18. Issue No. 3 : The plaintiff has placed orders with M/s. Patel Holdings Limited, Malasiya for the import of 1574 drums of Palm Olien Oil and Ex.P1 is the invoice. The suit is for recovery of the value of the 124 drums short landed It is contended by the first defendant that the plaint does not disclose as to how the plaintiff is entitled to the goods covered by the consignment and the suit is not therefore maintainable. Ex.P1 invoice clearly establishes that the plaintiff is the consignee and the ownership of the goods has passed to the plaintiff. It is therefore entitled to maintain the suit. This issue is therefore answered in favour of the plaintiff.

19. Issue No. 5 : The plaintiff has claimed the value of 44 + 80 i.e., 124 drums as short landed and the value is fixed on the proportionate C.I.F. Madras valueof 80 drums as per Ex.P6 at Rs. 1,27,980 and 44 drums as per Ex.P7 at Rs. 70,389. Ex.P1 is the invoice which gives the value for a total of 1574 drums at Rs. 1,98,369. The amount claimed by the plaintiff is therefore in order. But, the plaintiff is not entitled to any compensation in view of my findings on the other issues.

20. Additional Issue: The third defendant is the insurer. The contention of the third defendant is that the plaintiff has allowed the liability of the first defendant carrier to become extinguished by its failure to file the suit within one year under Clause (3) of paragraph 6 of Article III of Schedule to the Carriage of Goods by Sea Act and hence the suit against the first defendant must fail. Ex.P11 is the policy of insurance. As is laid down in the policy of insurance, the insurer's liability is only to succeed to and not in any way supersede any claim which the insurer may be entitled to make on any carriers or their agents. It is also laid down therein that it is the duty of the assured and the agents in all cases to take measures as may be reasonable for the purpose of averting or minimising a loss and to ensure' that all the rights against the carriers, bailees or other third parties are properly observed and exercised. In particular, the assured or their agents are required to take these steps and failure to comply with this requirement may prejudice any claim under this policy. Under the law of Insurance, the right of the Insurer on payment of the loss to the assured is to be subrogated to the rights of the assured so as to enable the insurer to proceed against the third party and indemnify itself. It is therefore incumbent upon the assured to keep alive his remedies against the carrier or other third party and any default committed by the assured either by allowing the remedy to get timebarred or by abdicating or abandoning, his rights against the carrier or the third party will deprive the insurer of its remedies against the third party for indemnity. In such cases, it is open to the insurer to repudiate the liability under the policy, the loss is not paid to the assured or to lay a counterclaim against the assured for damages if it had paid the loss to the assured. The law is thus stated in MacGillivray & Parkington Insurance Law, seventh edition, paragraph 1172:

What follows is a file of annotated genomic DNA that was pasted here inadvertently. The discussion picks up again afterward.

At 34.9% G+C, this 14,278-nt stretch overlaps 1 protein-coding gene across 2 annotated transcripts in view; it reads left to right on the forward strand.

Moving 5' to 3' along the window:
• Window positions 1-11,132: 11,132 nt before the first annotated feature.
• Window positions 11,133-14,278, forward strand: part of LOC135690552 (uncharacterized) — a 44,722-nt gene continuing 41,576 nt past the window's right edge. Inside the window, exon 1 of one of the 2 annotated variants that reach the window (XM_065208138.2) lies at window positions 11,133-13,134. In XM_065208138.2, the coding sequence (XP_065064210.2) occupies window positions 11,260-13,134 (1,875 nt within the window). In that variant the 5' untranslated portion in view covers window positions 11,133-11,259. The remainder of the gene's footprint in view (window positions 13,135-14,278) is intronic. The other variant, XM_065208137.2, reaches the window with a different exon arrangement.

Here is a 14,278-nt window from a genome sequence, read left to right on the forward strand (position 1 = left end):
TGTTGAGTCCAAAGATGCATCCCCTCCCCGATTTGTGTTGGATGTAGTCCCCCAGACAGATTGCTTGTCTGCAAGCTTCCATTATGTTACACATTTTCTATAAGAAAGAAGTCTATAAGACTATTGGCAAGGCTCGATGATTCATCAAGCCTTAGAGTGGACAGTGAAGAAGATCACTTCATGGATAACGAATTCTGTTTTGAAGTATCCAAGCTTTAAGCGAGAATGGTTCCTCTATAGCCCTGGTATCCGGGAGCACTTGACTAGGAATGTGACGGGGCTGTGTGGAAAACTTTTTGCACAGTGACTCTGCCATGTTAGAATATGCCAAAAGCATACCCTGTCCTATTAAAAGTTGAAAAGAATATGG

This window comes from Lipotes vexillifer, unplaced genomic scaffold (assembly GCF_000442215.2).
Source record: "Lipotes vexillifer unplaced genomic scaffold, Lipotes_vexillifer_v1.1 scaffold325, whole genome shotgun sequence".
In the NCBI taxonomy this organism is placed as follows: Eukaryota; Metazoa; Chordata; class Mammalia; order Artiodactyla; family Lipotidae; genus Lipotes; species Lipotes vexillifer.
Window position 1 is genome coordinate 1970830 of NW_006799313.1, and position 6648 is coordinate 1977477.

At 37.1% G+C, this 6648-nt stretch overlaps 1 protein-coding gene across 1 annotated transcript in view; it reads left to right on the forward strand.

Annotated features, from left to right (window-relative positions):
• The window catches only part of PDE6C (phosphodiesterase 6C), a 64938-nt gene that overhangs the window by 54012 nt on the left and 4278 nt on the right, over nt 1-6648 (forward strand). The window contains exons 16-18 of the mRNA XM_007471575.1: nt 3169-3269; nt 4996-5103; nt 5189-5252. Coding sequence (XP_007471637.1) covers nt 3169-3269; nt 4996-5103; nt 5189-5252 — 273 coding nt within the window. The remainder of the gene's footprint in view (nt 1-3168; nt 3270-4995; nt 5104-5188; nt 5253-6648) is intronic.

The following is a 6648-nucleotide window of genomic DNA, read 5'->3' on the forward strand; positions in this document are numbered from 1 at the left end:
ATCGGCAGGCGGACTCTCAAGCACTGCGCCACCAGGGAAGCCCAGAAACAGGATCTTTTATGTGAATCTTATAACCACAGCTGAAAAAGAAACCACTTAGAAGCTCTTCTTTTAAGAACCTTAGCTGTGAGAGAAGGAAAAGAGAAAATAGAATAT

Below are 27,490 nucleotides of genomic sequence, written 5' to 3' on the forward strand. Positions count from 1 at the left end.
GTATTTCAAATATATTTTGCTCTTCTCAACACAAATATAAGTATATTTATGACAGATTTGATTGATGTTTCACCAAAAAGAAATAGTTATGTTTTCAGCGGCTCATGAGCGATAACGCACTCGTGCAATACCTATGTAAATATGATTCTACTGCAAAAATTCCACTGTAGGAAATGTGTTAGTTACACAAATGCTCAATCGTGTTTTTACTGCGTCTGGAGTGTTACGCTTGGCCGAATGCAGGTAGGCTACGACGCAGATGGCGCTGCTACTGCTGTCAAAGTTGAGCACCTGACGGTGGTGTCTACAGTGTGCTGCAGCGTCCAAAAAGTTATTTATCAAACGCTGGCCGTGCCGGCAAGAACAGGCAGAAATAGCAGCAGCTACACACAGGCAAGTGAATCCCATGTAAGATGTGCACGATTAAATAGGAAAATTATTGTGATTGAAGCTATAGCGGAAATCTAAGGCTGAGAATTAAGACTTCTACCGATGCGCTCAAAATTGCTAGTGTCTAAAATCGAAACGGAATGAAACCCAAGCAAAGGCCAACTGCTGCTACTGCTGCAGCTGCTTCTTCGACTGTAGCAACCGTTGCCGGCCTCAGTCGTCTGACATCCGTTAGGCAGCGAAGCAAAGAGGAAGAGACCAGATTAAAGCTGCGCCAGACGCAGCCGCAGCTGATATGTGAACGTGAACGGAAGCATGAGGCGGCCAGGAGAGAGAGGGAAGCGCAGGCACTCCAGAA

The assured is under an obligation not to deal with any claim he possesses, or will possess, against a third party in such a manner as to prejudice the insurer's rights of subrogation in relation to it. The insurer's remedy will be to repudiate liability on the policy, or to counterclaim for damages for the loss of, or diminution of their rights, depending on the circumstances. The position varies slightly depending on whether the insurer has paid for the loss.

In the instant case, the plaintiff by its failure to institute this action in time against the first defendant-carrier has lost its remedy against the carrier and consequently the third defendant-insurer is deprived of its right of indemnity against the carrier. It is therefore open to the third defendant insurer to repudiate the claim under the policy of insurance, and the suit against the third defendant must therefore fail. The issue is held in favour of the third defendant.

21. Issue No. 7 : In view of my findings on issues 1, 2 and 4 to 6, I hold that the plaintiff is not entitled to any relief.

22. In the result the suit fails and is dismissed with costs. Two sets.